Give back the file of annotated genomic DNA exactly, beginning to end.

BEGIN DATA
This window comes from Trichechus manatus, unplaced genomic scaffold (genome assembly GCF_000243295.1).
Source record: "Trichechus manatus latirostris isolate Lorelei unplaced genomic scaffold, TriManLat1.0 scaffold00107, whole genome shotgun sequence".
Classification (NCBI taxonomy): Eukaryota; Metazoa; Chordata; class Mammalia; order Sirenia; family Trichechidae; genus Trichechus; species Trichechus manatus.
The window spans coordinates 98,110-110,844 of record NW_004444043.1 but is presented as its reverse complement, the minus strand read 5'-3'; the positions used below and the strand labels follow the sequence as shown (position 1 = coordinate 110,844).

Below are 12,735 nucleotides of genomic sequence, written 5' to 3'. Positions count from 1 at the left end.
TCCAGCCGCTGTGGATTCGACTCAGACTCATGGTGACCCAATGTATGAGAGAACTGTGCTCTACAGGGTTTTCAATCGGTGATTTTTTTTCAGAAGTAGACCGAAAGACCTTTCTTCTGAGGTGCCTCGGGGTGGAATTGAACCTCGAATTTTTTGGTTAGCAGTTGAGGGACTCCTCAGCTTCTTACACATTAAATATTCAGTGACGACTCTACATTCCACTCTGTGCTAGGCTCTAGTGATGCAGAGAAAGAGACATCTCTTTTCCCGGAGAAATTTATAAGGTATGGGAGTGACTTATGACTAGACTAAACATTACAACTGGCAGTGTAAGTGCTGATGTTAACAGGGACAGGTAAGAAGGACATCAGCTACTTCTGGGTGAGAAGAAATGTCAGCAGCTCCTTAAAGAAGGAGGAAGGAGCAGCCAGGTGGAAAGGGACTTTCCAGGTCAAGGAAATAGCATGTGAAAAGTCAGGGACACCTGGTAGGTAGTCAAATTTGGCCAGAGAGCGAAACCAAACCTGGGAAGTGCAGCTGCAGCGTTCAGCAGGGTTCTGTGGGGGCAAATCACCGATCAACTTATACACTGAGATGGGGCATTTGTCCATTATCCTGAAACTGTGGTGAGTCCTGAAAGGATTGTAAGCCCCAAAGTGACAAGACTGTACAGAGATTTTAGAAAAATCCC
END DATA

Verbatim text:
This window comes from Trichechus manatus, unplaced genomic scaffold (genome assembly GCF_000243295.1).
Source record: "Trichechus manatus latirostris isolate Lorelei unplaced genomic scaffold, TriManLat1.0 scaffold00107, whole genome shotgun sequence".
Classification (NCBI taxonomy): Eukaryota; Metazoa; Chordata; class Mammalia; order Sirenia; family Trichechidae; genus Trichechus; species Trichechus manatus.
The window spans coordinates 98,110-110,844 of record NW_004444043.1 but is presented as its reverse complement, the minus strand read 5'-3'; the positions used below and the strand labels follow the sequence as shown (position 1 = coordinate 110,844).

Below are 12,735 nucleotides of genomic sequence, written 5' to 3'. Positions count from 1 at the left end.
TCCAGCCGCTGTGGATTCGACTCAGACTCATGGTGACCCAATGTATGAGAGAACTGTGCTCTACAGGGTTTTCAATCGGTGATTTTTTTTCAGAAGTAGACCGAAAGACCTTTCTTCTGAGGTGCCTCGGGGTGGAATTGAACCTCGAATTTTTTGGTTAGCAGTTGAGGGACTCCTCAGCTTCTTACACATTAAATATTCAGTGACGACTCTACATTCCACTCTGTGCTAGGCTCTAGTGATGCAGAGAAAGAGACATCTCTTTTCCCGGAGAAATTTATAAGGTATGGGAGTGACTTATGACTAGACTAAACATTACAACTGGCAGTGTAAGTGCTGATGTTAACAGGGACAGGTAAGAAGGACATCAGCTACTTCTGGGTGAGAAGAAATGTCAGCAGCTCCTTAAAGAAGGAGGAAGGAGCAGCCAGGTGGAAAGGGACTTTCCAGGTCAAGGAAATAGCATGTGAAAAGTCAGGGACACCTGGTAGGTAGTCAAATTTGGCCAGAGAGCGAAACCAAACCTGGGAAGTGCAGCTGCAGCGTTCAGCAGGGTTCTGTGGGGGCAAATCACCGATCAACTTATACACTGAGATGGGGCATTTGTCCATTATCCTGAAACTGTGGTGAGTCCTGAAAGGATTGTAAGCCCCAAAGTGACAAGACTGTACAGAGATTTTAGAAAAATCCC